Jim Kaat wants to throw Sabermetrics “in the trash can”

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Former Major League pitcher and 16-time Gold Glove award winner Jim Kaat called for Sabermetrics to be thrown in the trash can while commentating on MLB Network. Kaat made the quip when the U.S. put runners on first and second in the top of the second inning against Canada in a deciding match between Pool D contestants in the World Baseball Classic. Ryan Braun had doubled and Ben Zobrist had reached base on error, then were advanced a base on a successful bunt by Adam Jones. After giving up the out, Eric Hosmer and Shane Victorino grounded out to end the threat with no runs scored.

The expected runs matrix at Baseball Prospectus spits out 1.44 expected runs with runners on first and second and no outs as opposed to 1.29 with runners on second and third and one out. In one game, the difference of 0.15 runs is unnoticeable, so neither side can claim with any authority that the decision to bunt in that specific circumstance was an extremely good or extremely bad idea.

The bunting would continue for the U.S. After Joe Mauer singled and David Wright walked to lead off the fourth inning, Ben Zobrist bunted towards third baseman Taylor Green, forcing him into committing a throwing error. Mauer scored on the play, putting the U.S. on the board. Wright would score shortly thereafter on a sacrifice fly to tie the game at 2-2.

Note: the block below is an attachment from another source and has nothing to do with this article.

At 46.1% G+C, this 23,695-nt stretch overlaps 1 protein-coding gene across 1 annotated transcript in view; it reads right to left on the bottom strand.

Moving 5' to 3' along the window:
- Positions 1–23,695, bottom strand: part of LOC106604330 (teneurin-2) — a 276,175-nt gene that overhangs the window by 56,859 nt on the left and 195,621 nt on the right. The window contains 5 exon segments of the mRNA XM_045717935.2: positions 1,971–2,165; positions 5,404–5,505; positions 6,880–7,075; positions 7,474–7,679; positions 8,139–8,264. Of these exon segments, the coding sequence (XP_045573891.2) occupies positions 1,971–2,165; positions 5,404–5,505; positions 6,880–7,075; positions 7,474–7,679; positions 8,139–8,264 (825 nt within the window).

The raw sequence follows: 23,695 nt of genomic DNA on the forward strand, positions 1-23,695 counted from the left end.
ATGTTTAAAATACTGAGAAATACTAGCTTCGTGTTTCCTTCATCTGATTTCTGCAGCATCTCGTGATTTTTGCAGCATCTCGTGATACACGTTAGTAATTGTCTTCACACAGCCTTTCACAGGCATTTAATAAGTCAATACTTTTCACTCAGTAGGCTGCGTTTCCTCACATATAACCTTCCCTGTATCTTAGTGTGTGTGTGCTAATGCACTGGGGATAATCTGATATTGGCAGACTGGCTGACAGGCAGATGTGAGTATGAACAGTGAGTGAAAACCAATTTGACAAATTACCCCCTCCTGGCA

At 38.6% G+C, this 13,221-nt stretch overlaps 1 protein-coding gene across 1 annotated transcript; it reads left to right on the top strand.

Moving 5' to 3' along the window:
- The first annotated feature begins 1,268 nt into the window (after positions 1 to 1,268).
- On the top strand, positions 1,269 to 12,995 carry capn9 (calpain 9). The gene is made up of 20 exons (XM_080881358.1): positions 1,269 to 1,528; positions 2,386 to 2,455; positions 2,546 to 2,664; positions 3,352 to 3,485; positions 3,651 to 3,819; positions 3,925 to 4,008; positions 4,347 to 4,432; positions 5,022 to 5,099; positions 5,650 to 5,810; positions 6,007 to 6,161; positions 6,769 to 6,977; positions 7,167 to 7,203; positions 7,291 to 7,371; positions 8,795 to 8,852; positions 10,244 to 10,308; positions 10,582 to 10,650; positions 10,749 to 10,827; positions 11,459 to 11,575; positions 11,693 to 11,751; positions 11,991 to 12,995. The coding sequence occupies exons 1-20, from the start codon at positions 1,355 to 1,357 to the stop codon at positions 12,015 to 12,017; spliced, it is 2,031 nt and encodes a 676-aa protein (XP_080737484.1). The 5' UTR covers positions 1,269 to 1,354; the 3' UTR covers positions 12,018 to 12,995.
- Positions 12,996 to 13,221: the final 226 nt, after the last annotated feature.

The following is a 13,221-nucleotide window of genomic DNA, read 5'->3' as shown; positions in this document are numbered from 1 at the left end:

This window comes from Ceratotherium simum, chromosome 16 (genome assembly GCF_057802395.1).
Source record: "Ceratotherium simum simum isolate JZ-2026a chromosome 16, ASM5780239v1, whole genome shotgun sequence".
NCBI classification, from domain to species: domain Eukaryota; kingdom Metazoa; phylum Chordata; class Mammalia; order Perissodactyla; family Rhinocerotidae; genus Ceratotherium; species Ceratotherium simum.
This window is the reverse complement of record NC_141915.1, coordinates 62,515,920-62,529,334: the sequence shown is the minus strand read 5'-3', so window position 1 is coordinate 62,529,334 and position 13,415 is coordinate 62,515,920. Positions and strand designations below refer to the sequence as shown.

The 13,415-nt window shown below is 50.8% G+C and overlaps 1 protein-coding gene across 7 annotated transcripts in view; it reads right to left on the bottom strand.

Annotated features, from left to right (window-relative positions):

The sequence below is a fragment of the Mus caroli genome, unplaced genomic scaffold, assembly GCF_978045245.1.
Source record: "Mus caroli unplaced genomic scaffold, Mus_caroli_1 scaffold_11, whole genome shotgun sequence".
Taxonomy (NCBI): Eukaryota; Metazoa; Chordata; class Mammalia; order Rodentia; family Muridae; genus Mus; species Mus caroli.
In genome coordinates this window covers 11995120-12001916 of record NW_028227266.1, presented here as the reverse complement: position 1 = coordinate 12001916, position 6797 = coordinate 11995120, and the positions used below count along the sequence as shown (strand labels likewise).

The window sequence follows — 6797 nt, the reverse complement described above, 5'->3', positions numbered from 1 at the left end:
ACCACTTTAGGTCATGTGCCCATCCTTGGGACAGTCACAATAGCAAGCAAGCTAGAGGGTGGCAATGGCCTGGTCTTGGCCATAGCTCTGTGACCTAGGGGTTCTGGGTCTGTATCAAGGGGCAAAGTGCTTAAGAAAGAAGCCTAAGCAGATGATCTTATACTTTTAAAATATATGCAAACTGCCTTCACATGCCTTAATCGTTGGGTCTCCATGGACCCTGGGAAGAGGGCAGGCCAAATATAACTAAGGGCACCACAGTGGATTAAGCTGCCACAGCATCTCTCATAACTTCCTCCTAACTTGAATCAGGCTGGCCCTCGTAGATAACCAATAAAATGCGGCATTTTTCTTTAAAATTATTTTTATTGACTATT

In the seventh, Eric Hosmer led off with a single to center. Shane Victorino immediately attempted to bunt on the first pitch he saw from Canada reliever Phillippe Aumont, pushing it foul. Down a strike, Victorino took the at-bat normally and ended up striking out.

Update (6:20 PM): Just as I pushed “Publish” on this post, Zobrist attempted to bunt with runners on first and second and no outs. Rather than advancing the runners, he popped out to the catcher. World Bunting Classic.

Report: Mike Redmond has interviewed for the Orioles’ manager job

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Ken Rosenthal of The Athletic reports that former player and manager Mike Redmond is among those who has interviewed for the Orioles’ open managerial position. Those others include Mike Bell, Pedro Grifol, Chip Hale, and Brandon Hyde.

Redmond, 47, spent 13 years in the majors as a player from 1998-2010. He took over as manager of the Marlins in 2013 but had a short and unsuccessful stint. The team went 62-100 in his first year, 77-85 in his second, then went 16-22 to start the 2015 season before he was fired. It was hard to put too much blame on Redmond, though, considering that the Marlins have nearly perpetually been non-competitive over the last eight years.

Redmond has served as the bench coach with the Rockies for the last two years.

Whoever becomes the Orioles’ next manager will be taking over a team that went 47-115 in 2018. It was the first season in franchise history and one of the worst seasons of all time. The Orioles traded Manny Machado during the season to help facilitate a rebuilding process that will likely take a few years.